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The author publishes a fragment (Turfan Collection of the Berlin-Brandenburgische Akademie der Wissenschaften in Berlin) of an Old Turkic translation of the Yuanjuejing “Sutra of Complete Enlightenment”, a famous Chan work, and compares it with its Chinese original text. Although the translation strictly follows the Chinese, some deviations are of interest. The edition is accompanied by commentaries, two glossaries (Old Turkic-Chinese, Chinese-Old Turkic) as well as facsimiles.

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Obwohl das „Sūtra der Ursachen und Wirkungen“ ( Shan’e yinguo jing ) ein im zentral- und ostasiatischen Buddhismus weit verbreitetes apokryphes Werk ist, fehlte bisher der Nachweis einer postulierten altuigurischen Version. Zwar kann ich auch heute noch kein Fragment des Textes vorstellen, doch dürfte der Nachweis des Titels in dem hier behandelten Bruchstück (Berliner Turfansammlung: U 3596) einmal mehr wahrscheinlich machen, dass er tatsächlich existiert hat.

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Anlässlich des 150. Geburtstages von Albert von Le Coq wird in diesem Aufsatz seine Arbeit an den manichäisch-türkischen Texten aus den Turfanfunden gewürdigt. Mit seinen Editionen hat er entscheidend dazu beigetragen, dass auch dieser Teil des zentralasiatischen Erbes in die manichäische Religionsgeschichte einbezogen wurde.

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This article discusses the mysterious Old Turkic word tulton in the Manichaean story of a drunken man who had sexual intercourse in a tomb with the dead corpse of a woman. This hapax was interpreted as a compound of tul “widow” and ton “dress”. The new interpretation of another Manichaean text in which the same word appears clearly shows that the word in question has to be read tultun or toltun with the meaning “grove”.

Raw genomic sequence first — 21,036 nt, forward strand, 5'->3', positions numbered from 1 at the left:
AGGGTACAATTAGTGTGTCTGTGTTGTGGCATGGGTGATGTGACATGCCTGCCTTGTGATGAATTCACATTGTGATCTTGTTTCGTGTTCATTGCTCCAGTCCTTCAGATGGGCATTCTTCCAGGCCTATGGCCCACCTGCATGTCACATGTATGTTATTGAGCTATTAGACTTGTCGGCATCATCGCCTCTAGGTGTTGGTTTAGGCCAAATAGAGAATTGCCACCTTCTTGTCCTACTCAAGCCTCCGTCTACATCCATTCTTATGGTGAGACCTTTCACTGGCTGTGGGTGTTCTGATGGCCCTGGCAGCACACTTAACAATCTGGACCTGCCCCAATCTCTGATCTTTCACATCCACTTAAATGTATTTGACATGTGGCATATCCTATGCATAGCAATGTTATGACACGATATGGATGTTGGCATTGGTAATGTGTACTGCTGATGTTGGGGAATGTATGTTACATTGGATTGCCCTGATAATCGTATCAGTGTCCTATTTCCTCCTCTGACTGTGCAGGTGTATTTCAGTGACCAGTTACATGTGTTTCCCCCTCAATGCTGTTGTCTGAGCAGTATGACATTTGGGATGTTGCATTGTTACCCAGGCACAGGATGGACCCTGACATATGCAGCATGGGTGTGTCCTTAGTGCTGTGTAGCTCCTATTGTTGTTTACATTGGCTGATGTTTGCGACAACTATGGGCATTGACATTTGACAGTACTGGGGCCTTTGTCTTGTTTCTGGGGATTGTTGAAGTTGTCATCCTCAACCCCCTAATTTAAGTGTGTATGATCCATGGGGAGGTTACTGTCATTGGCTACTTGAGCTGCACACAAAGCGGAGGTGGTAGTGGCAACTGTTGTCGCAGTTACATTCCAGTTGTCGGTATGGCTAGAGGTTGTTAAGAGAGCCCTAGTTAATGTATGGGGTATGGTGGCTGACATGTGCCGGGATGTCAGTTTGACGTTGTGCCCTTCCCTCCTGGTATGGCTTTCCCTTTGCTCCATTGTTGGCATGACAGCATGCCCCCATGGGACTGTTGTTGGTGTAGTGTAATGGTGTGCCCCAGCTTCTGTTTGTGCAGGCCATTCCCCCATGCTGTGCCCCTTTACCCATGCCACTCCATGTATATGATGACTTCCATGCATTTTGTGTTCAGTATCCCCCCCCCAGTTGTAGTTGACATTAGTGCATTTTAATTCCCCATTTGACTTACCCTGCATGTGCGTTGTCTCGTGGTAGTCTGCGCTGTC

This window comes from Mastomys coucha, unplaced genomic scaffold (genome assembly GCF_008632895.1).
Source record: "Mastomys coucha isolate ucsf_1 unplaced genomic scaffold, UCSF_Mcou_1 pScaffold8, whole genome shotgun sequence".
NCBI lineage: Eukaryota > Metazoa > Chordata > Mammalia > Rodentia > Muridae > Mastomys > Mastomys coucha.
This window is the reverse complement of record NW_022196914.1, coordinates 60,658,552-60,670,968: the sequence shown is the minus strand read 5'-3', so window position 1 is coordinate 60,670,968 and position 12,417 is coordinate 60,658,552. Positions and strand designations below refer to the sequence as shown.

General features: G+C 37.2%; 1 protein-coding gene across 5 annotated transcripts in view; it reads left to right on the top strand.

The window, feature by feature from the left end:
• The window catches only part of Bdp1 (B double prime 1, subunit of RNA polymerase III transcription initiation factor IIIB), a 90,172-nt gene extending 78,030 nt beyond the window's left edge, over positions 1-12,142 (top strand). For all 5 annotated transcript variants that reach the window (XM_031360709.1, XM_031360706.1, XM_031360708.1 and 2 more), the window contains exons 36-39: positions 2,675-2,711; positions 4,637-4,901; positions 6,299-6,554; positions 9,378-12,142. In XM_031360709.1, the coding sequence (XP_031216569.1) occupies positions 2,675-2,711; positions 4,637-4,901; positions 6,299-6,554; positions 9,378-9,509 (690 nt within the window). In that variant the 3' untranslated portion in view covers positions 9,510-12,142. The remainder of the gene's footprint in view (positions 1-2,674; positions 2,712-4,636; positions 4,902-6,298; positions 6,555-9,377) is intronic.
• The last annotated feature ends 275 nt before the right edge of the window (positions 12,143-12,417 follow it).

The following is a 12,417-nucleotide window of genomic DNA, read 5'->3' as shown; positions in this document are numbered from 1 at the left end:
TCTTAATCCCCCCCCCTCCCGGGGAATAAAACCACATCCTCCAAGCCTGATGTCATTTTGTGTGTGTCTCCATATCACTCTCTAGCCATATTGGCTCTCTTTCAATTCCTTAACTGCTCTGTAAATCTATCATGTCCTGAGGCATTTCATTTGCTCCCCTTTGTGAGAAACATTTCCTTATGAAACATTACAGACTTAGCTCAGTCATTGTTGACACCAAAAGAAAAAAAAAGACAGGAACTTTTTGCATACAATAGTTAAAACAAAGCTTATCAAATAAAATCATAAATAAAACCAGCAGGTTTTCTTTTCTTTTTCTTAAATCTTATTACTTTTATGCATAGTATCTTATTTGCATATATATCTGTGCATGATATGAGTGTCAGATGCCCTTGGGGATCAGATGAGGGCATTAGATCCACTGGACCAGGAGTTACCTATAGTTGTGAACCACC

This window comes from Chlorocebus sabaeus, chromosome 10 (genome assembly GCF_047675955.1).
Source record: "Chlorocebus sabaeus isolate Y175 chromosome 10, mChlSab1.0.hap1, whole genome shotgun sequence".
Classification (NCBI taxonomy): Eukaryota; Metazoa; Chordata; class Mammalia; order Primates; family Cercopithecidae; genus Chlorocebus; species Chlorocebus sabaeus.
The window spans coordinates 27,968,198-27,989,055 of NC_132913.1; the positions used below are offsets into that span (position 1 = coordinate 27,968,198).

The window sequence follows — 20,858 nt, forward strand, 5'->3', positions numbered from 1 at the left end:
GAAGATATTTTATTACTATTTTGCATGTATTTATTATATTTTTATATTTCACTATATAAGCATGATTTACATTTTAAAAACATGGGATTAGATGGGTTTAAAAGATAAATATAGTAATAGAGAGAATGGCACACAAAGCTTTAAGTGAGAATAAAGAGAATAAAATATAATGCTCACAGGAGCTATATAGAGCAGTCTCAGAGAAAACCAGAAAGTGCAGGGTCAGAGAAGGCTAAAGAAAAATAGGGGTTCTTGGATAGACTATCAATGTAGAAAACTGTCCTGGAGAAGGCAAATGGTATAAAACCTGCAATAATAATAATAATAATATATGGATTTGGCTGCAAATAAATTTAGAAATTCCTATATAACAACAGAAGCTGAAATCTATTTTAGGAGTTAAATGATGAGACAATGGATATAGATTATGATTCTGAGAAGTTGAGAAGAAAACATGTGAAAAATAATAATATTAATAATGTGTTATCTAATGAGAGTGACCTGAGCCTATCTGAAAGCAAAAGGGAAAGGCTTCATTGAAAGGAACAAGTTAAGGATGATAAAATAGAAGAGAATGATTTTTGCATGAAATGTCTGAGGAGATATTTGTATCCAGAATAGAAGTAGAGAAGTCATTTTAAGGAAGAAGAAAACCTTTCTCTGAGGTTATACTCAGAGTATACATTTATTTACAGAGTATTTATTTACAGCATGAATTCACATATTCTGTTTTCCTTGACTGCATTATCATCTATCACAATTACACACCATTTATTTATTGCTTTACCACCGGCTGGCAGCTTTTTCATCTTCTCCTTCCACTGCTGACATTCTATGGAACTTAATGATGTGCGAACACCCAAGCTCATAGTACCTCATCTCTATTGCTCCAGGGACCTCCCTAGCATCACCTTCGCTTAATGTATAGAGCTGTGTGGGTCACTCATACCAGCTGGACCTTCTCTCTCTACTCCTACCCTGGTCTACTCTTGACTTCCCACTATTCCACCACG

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In this paper an Old Uighur fragment is published that sheds some light on a reconstruction work of Bešbalık (Chinese Beiting), the former capital of the West Uighur Kingdom. Beside Bešbalık the city of Solmı (Agni / Karašahr) is mentioned as well as the enigmatic term ordo uluš which probably is a designation of a “residence”.

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Obituary

In memoriam Werner Sundermann (22.12.1935–12.10.2012)

Acta Orientalia Academiae Scientiarum Hungaricae
Author: Peter Zieme
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The fragment we are editing here for the first time is a specimen of a new genre of Old Uygur literature. It is a memorandum or an account on the early years of the West Uygur Kingdom of Qočo. The leaf is the 22nd of an ötüg that contains a vivid text changing between prose and verse reflecting the literary heritage of the Old Uygurs. Supposing that the work was written during the Yuan period (13th to 14th centuries) we have to admit that it is an ambitious work of historical retelling political, military, and cultural events that took place at least two centuries before. Since the 62 lines are completely preserved, this text presents a new valuable source for further studies on Old Uygur.

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